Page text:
|Gas Pipeline Company's Certificate of Public Convenience Challenged||
Earthjustice is representing a concerned landowner in challenging an application from the Laser Northeast Gathering Company -- a gas pipeline company seeking to operate in northeast Pennsylvania -- for a Certificate of Public Convenience, which would grant the company eminent domain powers, allowing it to force landowners to sell rights-of-way for pipelines through their property.
|California's Approval of Methyl Iodide Challenged||
Earthjustice is representing a coalition of groups and farm workers in challenging the California Department of Pesticide Regulation's approval of the cancer-causing strawberry pesticide methyl iodide. Wrongly touted by the manufacturer as environmentally superior to fumigants that contain methyl bromide, methyl iodide is in fact an extremely poisonous and dangerous pesticide that causes cancer and pollutes groundwater.
|Challenge to Washington State Coal Export Facility Permit||
Earthjustice is representing a coalition of conservation and clean energy groups in challenging a state shoreline permit authorizing the construction of a coal export facility in Longview, Washington, that will export millions of tons of coal overseas.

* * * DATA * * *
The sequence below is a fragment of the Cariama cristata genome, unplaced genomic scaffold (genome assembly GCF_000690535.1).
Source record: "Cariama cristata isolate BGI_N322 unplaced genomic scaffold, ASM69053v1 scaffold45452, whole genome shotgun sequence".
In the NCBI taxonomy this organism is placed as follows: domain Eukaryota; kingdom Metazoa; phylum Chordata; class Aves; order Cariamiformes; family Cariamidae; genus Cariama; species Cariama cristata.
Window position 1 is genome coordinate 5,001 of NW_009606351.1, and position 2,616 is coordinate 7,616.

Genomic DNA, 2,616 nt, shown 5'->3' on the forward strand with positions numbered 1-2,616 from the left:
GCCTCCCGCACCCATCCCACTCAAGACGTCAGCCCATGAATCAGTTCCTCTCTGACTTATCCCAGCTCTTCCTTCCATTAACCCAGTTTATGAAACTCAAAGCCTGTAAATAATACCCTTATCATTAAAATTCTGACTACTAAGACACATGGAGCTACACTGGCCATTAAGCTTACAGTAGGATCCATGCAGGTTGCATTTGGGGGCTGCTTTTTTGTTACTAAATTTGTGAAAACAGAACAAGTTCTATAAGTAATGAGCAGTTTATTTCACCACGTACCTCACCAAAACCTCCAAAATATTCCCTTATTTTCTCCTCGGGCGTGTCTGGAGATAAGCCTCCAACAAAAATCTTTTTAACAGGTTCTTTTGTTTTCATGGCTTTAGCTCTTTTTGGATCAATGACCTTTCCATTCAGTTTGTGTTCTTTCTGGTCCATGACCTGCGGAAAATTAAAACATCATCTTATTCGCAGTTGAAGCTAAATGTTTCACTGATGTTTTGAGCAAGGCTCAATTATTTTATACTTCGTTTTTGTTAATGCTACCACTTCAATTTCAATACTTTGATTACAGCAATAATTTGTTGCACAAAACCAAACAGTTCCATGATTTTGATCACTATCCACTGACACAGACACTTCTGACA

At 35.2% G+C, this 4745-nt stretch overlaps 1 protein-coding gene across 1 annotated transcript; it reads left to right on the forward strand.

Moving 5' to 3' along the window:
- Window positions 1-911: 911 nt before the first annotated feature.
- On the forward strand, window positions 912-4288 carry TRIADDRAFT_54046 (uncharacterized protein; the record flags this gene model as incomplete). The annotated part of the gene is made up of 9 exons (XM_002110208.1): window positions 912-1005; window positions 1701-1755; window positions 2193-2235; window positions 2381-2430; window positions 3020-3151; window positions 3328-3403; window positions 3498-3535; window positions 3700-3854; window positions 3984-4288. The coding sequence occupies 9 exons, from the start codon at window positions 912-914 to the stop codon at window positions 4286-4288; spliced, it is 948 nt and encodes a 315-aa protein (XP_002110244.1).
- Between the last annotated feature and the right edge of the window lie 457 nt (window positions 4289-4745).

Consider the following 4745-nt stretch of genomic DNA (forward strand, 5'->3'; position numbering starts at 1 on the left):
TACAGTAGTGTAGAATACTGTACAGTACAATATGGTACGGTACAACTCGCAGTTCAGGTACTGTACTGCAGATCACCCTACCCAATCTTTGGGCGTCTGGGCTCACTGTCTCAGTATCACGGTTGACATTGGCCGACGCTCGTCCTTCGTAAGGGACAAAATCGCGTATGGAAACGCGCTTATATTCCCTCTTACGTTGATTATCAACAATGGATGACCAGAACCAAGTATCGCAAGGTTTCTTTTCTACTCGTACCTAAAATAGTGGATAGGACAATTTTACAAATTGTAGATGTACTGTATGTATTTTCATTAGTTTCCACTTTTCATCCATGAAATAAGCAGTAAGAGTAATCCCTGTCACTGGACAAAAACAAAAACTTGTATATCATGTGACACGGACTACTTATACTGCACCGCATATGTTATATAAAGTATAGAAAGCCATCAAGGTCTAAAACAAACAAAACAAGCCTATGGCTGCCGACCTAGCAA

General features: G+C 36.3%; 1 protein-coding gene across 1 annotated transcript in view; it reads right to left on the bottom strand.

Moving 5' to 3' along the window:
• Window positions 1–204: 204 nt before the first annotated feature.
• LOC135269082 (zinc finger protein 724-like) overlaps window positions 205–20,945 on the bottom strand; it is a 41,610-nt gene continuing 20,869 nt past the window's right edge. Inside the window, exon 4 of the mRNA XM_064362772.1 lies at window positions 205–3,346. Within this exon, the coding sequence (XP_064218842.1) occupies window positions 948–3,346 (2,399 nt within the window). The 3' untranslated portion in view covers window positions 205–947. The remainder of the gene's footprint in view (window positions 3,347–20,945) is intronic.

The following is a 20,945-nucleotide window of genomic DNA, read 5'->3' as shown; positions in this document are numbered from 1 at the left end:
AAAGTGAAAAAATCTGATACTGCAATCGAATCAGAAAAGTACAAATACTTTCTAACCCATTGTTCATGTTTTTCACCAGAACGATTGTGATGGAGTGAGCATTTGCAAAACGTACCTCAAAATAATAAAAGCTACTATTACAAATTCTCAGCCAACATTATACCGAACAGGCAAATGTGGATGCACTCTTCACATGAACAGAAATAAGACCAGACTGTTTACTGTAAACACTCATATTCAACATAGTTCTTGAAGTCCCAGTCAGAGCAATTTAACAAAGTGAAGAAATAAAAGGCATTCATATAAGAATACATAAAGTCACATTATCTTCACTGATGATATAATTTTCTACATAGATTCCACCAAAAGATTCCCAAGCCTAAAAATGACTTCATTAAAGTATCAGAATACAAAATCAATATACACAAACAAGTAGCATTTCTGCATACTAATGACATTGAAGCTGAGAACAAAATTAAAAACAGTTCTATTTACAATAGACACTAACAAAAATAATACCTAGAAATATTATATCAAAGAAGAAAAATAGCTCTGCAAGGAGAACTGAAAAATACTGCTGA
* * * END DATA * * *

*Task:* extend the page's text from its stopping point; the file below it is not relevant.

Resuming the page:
|Alaska Cruise Ship Wastewater Pollution Permit Challenge||Earthjustice is representing the Campaign to Safeguard America’s Waters, a project of Earth Island Institute, and Friends of the Earth in challenging the Alaska Department of Environmental Conservation’s decision to grant the permit that authorizes cruise ships to continue dumping pollutants without meeting the standards required by law.|
|EPA's Global Warming Endangerment Finding Challenged||Earthjustice is representing Environmental Defense Fund as an intervener against industry court challenges to the U.S. EPA’s scientific finding that global warming pollution endangers public health in America.|
|Chlorpyrifos Pesticide Challenge||Earthjustice is representing Natural Resources Defense Council (NRDC) and Pesticide Action Network North America (PANNA) in challenging the U.S. Environmental Protection Agency’s failure to make a decision on the banning of the pesticide chlorpyrifos. The toxic chemical is widely used in orchards and agricultural fields across the country. Exposure to the chemical has been linked to both short and long term health effects, such as headaches, seizures, low birth weights and developmental delays.|
|Ingredients in Gulf Oil Dispersants Challenged||Earthjustice is representing the Gulf Restoration Network and the Florida Wildlife Federation in challenging the U.S. Environmental Protection Agency for its failure to reveal the secret ingredients in chemical dispersants that the agency has deemed eligible for use in oil spills.|
|Air Quality in the San Joaquin Valley||
Air quality planning in the San Joaquin Valley is broken. Under the Clean Air Act, EPA sets national standards and the state and local air districts are responsible for developing the plans for how areas that fail to meet those national standards will control pollution sources in order to come into compliance. For the last 10 years Earthjustice has been putting the pressure on EPA and the local air district to adopt meaningful plans and enforce the deadlines for agency action under the Clean Air Act.